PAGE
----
RAS is widely well known. “How is Mr Appala Swamy?” was the first MC (M.Chalapati Rao) the Editor of National Herald asked me when I called on him in 1967. Professor V.K.Gokakh has respect for his scholarship. With his amiability and scholarship, a very rare combination indeed, he endeared himself to Mr Baron and Mr Bruton, whom RAS met in an ELT conference on Ooty. I have a feeling that Prof Gokak took me as a trainee in Central Institute of English of which he was then the Director, because I was RAS’s student. RAS encouraged me to learn French also.

RAS wrote poetry but never liked to rush to print. He preferred profundity to fecundity. On his 71st birth day Visakha Rachayitala Sangham got up a function to felicitate him and on that occasion his Knoll and Other Poems and was released. Earlier his Indian Love Poems was edited and released by the famous Eliot scholar Tambimuttu. RAS translated Machiavile’s Prince into Telugu. He liked innovationsand encouraged the young. He wrote forewords to the poetry collections of our poets Ismail, Vegunta, Saikanth and Manepalli. The list is by no means exhaustive.

Our teacher has to his credit his critical essays on his close friends and associates Sri Sri and Narayanababu and Chaganti Somayajulu besides Arudra. More important and memorable was his association, a source of mutual encouragement and explication and exegesis, for their ‘nest of singing birds’. In politics RAS was a liberal and progressive and in religion he was an agnostic. He vociferously criticised practices which did not stand to reason. He reigns as a legendary scholar in Vizianagaram Maharajah’s College, a force to reckon with in the poets’ circle in our land.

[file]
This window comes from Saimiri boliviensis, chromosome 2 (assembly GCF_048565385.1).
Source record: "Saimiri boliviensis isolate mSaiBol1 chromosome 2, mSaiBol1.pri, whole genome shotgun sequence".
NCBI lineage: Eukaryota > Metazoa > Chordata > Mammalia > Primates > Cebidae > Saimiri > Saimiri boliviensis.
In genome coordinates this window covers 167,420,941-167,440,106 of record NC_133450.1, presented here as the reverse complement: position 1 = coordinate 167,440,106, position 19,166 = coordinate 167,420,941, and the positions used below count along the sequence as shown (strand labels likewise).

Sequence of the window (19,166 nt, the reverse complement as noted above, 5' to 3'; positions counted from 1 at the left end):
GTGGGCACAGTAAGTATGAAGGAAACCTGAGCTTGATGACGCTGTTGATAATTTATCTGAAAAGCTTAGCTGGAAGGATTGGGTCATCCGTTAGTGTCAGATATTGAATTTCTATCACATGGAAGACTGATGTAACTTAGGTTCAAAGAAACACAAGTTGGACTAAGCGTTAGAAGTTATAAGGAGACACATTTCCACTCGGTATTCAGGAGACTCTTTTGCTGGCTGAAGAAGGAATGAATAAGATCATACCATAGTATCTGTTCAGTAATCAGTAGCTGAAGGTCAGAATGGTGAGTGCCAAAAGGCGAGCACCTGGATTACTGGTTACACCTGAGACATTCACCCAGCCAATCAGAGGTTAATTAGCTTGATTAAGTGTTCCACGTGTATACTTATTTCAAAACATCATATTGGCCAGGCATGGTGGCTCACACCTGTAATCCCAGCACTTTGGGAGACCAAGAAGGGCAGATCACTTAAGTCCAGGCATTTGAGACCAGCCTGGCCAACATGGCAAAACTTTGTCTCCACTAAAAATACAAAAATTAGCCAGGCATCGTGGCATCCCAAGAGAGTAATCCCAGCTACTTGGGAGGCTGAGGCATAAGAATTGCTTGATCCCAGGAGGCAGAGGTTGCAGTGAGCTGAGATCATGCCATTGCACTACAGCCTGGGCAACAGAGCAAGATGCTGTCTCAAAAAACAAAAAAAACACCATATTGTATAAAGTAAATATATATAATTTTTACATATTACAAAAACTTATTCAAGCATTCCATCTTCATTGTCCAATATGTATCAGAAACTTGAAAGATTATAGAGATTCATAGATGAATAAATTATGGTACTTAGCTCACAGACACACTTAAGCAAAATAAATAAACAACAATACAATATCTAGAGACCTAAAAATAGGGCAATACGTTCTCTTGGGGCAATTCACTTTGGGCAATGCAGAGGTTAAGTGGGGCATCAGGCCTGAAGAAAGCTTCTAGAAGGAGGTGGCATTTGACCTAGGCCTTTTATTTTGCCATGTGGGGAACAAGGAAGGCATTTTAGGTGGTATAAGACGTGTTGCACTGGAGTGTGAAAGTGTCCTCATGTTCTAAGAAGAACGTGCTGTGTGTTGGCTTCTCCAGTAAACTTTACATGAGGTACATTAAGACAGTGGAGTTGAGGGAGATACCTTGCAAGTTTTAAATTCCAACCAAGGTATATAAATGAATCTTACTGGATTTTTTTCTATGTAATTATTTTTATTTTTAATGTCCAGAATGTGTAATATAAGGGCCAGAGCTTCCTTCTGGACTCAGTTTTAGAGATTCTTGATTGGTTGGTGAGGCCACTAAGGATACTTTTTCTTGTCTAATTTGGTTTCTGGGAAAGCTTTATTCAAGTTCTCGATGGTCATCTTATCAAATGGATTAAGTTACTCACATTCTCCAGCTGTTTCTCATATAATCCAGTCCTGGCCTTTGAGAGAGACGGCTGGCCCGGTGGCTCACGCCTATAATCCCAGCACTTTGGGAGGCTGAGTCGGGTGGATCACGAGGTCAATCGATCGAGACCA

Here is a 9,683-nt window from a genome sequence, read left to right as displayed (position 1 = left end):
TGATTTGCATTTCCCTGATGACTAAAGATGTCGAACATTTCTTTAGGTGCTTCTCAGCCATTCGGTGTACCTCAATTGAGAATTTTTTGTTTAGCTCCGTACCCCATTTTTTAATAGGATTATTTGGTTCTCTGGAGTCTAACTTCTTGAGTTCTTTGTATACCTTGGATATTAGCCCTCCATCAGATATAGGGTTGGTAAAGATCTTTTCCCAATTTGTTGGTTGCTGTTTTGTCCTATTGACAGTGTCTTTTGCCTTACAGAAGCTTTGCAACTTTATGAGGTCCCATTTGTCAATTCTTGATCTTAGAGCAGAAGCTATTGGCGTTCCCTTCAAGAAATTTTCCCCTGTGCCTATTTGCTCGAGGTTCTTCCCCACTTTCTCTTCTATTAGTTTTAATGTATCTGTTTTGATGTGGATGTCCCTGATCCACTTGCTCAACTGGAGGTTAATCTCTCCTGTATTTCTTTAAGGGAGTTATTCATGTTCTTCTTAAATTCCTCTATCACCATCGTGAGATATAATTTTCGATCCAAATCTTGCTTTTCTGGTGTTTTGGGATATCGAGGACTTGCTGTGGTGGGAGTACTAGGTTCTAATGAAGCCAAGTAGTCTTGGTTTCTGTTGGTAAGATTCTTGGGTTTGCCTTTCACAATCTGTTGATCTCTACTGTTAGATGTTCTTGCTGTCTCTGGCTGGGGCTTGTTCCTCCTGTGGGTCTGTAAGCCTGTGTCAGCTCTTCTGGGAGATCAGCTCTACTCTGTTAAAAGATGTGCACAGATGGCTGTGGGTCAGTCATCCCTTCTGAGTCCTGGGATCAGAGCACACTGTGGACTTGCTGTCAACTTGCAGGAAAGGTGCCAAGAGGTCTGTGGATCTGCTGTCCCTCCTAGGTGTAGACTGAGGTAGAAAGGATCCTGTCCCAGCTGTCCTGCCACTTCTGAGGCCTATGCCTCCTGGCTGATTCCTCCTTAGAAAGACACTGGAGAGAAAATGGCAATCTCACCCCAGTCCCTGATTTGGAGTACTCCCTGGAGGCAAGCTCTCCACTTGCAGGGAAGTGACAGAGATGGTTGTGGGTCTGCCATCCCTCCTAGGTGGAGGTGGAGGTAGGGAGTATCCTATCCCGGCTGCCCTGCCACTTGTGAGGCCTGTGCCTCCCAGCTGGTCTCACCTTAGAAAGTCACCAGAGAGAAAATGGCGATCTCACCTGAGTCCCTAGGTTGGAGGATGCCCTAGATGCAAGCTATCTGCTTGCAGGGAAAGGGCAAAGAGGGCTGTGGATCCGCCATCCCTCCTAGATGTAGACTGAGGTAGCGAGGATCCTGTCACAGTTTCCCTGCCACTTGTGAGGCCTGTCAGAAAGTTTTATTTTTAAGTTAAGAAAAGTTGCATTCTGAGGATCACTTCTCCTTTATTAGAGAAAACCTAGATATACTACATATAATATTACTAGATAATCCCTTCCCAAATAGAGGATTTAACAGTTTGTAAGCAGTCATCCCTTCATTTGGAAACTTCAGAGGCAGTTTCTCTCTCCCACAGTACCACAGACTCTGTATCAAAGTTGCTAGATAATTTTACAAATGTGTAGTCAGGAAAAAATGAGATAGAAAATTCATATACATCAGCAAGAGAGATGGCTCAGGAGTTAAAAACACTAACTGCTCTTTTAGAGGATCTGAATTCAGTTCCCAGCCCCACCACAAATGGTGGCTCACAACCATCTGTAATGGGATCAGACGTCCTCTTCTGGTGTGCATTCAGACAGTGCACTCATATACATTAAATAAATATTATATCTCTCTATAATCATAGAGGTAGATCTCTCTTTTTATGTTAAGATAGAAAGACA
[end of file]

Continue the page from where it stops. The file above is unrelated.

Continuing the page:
*This is the poem written by Chirravoori Sarveswara Sarma called Delhi Sarma garu

Yearning with a thirst for rasa
Desiring for all the nine humours we call rasas
Has been our Master we all call our star
Deep and serene is his love both for the book and the sip
Opening the pack of either sweet or savoury
Not throwing away the paper till reading what’s written on it
Habituated to look at the brand print on his cigarette
He is one who dons a topi on his head not putting it on any
The one useless to prepare any for just the exam
Innocent as a little kid, RAS is a preceptor of gurus.
Ever a book adoring scholar, always learning joyfully
Listening to him is a pleasure and pastime for many.
Loved he read out loud, what any body showed as a poem
No matter in whatever time or clime.
Never satisfied he is with a single language,
A pauper he is though the wealthiest otherwise,
Always doubting whether he would excel.
Never would I doubt that he was not worried he could excel.
Unable to share with any, though always amongst many
He had been ever alone drenched in his books.
Full blown human is he Rankaki Appala Swamy, RAS for us


More by :  Dr. Rama Rao Vadapalli V.B.